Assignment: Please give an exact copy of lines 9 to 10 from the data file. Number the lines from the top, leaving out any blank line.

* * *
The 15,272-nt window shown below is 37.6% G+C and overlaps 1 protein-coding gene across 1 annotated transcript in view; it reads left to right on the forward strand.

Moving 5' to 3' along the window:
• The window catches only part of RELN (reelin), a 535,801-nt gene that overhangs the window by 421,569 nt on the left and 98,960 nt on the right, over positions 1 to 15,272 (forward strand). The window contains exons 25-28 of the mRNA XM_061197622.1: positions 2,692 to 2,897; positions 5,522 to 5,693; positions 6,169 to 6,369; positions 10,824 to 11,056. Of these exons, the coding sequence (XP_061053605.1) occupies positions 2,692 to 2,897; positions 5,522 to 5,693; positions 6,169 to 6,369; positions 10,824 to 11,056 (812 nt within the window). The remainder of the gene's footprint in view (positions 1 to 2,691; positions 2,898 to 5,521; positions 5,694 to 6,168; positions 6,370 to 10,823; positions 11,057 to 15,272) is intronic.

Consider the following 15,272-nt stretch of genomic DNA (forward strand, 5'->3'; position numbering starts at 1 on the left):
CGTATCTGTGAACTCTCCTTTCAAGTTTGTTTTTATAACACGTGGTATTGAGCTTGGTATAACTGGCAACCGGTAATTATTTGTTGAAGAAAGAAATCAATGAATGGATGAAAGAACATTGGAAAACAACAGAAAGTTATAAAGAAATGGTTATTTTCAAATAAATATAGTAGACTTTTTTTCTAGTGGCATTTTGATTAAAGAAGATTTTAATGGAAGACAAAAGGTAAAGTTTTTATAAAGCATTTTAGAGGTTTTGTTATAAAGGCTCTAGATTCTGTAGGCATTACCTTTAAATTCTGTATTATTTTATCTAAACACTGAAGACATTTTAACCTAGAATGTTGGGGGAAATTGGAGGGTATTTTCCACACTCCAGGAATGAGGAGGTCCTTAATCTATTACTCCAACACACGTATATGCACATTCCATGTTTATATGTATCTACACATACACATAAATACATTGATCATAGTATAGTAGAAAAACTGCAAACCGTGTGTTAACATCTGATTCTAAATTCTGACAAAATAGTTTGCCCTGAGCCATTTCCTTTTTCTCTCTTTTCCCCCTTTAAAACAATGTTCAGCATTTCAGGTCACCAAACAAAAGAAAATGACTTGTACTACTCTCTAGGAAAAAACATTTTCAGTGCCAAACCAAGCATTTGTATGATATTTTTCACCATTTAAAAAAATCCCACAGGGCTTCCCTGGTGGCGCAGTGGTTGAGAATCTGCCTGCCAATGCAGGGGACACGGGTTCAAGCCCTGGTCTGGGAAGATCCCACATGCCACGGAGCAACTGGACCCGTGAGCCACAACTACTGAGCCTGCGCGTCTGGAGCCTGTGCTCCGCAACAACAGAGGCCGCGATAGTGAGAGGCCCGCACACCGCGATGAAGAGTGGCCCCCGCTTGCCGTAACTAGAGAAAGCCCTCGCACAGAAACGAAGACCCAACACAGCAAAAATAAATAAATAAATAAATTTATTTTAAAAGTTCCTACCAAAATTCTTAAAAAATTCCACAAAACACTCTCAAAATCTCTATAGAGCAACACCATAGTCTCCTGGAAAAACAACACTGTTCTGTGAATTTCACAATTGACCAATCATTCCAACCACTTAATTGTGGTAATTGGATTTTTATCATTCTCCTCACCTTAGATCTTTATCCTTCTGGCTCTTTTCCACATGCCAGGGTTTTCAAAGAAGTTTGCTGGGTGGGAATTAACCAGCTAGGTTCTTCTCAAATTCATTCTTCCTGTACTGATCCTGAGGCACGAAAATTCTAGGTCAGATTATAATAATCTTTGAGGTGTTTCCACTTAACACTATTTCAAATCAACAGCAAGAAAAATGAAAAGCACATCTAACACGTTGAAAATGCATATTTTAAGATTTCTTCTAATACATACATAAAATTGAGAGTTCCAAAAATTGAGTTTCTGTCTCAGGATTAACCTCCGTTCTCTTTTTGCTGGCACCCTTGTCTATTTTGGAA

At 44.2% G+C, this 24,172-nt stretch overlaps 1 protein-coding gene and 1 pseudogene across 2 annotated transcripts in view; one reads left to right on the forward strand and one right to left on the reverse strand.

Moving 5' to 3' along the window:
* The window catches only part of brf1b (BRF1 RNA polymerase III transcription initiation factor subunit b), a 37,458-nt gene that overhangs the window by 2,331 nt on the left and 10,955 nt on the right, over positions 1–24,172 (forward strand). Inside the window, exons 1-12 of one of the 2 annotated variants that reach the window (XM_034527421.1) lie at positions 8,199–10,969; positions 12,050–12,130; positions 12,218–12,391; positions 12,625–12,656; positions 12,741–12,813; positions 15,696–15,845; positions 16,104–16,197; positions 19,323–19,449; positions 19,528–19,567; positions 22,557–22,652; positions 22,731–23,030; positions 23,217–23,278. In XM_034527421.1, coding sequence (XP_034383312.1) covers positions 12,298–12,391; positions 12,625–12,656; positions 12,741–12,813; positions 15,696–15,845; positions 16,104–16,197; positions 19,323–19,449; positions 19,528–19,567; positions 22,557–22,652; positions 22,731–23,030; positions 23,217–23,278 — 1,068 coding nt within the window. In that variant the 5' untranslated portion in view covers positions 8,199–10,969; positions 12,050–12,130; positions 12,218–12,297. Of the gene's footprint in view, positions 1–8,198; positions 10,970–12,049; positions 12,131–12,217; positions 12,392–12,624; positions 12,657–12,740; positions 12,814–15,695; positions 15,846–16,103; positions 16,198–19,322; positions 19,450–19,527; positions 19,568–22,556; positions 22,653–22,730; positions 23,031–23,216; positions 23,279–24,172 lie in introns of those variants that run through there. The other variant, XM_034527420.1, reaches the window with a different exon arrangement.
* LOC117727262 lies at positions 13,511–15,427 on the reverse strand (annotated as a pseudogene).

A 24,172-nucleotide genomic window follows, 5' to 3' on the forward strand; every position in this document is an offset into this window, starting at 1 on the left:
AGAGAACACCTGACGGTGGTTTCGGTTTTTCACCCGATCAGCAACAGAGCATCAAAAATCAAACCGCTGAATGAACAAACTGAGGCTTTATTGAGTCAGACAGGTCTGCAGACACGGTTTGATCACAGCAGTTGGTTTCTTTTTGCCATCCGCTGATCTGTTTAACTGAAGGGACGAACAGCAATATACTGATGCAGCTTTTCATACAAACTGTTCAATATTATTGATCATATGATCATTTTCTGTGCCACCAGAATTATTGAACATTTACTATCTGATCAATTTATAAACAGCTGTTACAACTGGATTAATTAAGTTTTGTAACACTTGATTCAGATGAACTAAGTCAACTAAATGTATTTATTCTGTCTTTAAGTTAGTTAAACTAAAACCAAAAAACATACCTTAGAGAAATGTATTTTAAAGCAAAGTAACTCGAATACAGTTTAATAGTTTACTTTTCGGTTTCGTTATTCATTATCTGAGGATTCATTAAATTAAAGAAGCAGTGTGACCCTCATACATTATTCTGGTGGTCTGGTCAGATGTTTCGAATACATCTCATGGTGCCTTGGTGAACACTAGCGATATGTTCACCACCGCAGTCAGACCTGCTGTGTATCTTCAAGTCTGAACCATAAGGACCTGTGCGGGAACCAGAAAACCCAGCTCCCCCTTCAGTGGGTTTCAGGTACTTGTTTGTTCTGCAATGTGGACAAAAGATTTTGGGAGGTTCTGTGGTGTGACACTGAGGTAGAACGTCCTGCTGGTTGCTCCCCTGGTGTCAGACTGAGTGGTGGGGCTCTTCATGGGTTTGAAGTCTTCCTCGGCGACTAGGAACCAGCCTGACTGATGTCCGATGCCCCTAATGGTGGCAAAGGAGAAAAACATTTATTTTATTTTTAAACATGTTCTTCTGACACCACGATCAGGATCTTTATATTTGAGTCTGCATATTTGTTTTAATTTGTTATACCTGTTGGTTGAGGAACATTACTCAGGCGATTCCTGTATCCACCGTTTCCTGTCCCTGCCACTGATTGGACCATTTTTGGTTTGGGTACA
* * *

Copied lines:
* LOC117727262 lies at positions 13,511–15,427 on the reverse strand (annotated as a pseudogene).

A 24,172-nucleotide genomic window follows, 5' to 3' on the forward strand; every position in this document is an offset into this window, starting at 1 on the left: